GMAC Inc. said Tuesday that it is in discussions with the Federal Reserve Board related to the $5.6 billion the lender must raise in new capital by Nov. 9.
GMAC, of Detroit, must raise the capital to satisfy a recommendation of the government-conducted stress tests this spring. The lender could raise the money through a mix of methods, including issuing equity, converting other capital securities into common equity, divesting businesses or asking for additional federal help.
The $5.6 billion is "still a subject of discussion" between the company and the Fed, said Robert Hull, GMAC's chief financial officer, during a conference call Tuesday on the company's second-quarter results. Hull said GMAC does not "have a clear answer or one we could disclose."
Hull also said the company would like to issue the rest of the government-backed debt allowed under a program administered by the Federal Deposit Insurance Corp. that is slated to expire by the end of October.
GMAC said in June that it will need written approval from the FDIC before it issues any more cheaply priced debt insured by the regulator.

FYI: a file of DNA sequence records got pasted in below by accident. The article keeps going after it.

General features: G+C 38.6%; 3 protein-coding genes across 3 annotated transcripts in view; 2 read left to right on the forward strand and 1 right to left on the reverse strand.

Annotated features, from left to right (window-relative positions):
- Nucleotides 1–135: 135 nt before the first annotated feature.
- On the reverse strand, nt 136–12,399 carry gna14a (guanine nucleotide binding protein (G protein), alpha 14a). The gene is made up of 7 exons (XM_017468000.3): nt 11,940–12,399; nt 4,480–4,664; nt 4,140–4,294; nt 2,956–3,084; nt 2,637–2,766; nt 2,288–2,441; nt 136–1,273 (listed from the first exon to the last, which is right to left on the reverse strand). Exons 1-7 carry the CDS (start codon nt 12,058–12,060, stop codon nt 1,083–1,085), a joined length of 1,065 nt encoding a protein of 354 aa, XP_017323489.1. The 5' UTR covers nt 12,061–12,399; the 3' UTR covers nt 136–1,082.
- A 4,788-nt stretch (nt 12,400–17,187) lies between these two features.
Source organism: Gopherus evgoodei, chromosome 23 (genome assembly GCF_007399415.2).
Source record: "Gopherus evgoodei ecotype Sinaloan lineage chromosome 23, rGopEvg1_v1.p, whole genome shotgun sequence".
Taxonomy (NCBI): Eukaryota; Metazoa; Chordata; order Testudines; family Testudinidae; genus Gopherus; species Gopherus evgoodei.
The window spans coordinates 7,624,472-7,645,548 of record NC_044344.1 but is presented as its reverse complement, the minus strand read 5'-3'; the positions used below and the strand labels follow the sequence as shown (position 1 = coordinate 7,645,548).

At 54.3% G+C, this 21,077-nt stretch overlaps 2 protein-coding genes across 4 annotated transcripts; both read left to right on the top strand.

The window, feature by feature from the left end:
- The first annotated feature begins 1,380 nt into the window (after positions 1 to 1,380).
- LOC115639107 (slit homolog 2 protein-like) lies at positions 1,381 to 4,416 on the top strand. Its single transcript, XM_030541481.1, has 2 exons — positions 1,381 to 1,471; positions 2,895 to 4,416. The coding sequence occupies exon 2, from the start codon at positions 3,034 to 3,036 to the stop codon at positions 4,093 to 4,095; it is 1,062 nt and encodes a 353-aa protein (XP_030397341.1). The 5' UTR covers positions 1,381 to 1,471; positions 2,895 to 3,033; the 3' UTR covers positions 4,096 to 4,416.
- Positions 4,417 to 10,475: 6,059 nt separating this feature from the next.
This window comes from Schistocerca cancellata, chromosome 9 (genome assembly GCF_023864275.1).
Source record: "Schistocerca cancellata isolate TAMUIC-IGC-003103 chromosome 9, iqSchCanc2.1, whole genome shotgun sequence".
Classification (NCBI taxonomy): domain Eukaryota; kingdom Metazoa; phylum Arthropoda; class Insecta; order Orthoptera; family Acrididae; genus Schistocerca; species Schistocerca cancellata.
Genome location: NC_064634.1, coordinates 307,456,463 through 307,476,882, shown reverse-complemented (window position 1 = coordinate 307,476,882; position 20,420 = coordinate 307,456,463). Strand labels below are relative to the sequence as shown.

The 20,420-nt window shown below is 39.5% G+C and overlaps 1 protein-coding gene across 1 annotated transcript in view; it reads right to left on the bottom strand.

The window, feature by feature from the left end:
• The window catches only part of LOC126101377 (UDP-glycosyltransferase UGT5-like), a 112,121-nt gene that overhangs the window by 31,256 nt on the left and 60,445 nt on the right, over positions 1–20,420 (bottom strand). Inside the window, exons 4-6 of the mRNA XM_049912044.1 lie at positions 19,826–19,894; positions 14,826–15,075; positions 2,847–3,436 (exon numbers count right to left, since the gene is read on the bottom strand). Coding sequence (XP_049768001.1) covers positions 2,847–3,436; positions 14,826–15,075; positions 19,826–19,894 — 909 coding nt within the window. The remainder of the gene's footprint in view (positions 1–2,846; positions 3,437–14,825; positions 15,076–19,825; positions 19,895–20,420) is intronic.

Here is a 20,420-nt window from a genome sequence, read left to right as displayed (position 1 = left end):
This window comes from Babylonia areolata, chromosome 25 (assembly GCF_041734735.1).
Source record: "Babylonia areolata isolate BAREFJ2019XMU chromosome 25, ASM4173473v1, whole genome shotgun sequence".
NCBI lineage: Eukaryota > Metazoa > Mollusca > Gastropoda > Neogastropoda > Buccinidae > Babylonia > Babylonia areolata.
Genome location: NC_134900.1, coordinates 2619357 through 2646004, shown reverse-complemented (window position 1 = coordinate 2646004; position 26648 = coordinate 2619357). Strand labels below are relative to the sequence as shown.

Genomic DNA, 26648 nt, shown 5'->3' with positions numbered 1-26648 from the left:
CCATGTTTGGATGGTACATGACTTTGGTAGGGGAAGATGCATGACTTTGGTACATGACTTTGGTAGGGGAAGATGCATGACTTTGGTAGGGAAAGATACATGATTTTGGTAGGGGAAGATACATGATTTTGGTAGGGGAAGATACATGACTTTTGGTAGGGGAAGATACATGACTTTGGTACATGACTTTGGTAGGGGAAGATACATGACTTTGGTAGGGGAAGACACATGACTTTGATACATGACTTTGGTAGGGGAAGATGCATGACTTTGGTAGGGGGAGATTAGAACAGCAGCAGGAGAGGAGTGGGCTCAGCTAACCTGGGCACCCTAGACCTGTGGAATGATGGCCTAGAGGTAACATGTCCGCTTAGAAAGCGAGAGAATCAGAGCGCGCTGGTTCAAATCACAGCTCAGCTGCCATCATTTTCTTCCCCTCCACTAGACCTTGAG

At the time, the agency said it had required GMAC to diversify the overall funding of Ally Bank, the rebranded GMAC Bank unit, and to focus on reducing its deposit costs.
The lender got the go-ahead to issue as much as $7.4 billion of debt guaranteed by the FDIC in May. Under this arrangement, GMAC sold $4.5 billion of bonds June 3.
The ability to sell this type of debt was a central plank in the strapped lender's conversion to a bank holding company in December.
Hull said that "no options are off the table" for the ailing mortgage unit, Residential Capital LLC, which reported a second-quarter loss of $1.8 billion.
GMAC is not ready to pull the rug from under ResCap, he said, given the lender's "core strengths" of originating and servicing mortgages. "As long as we see the functionality of the business, we'll stay in it," he added.
Also Tuesday, GMAC reported a second-quarter loss of $3.9 billion, compared to a year-earlier loss of $2.48 billion. The second-quarter loss was driven primarily by a charge related to the lender's incorporation and continued red ink stemming from souring mortgage loans.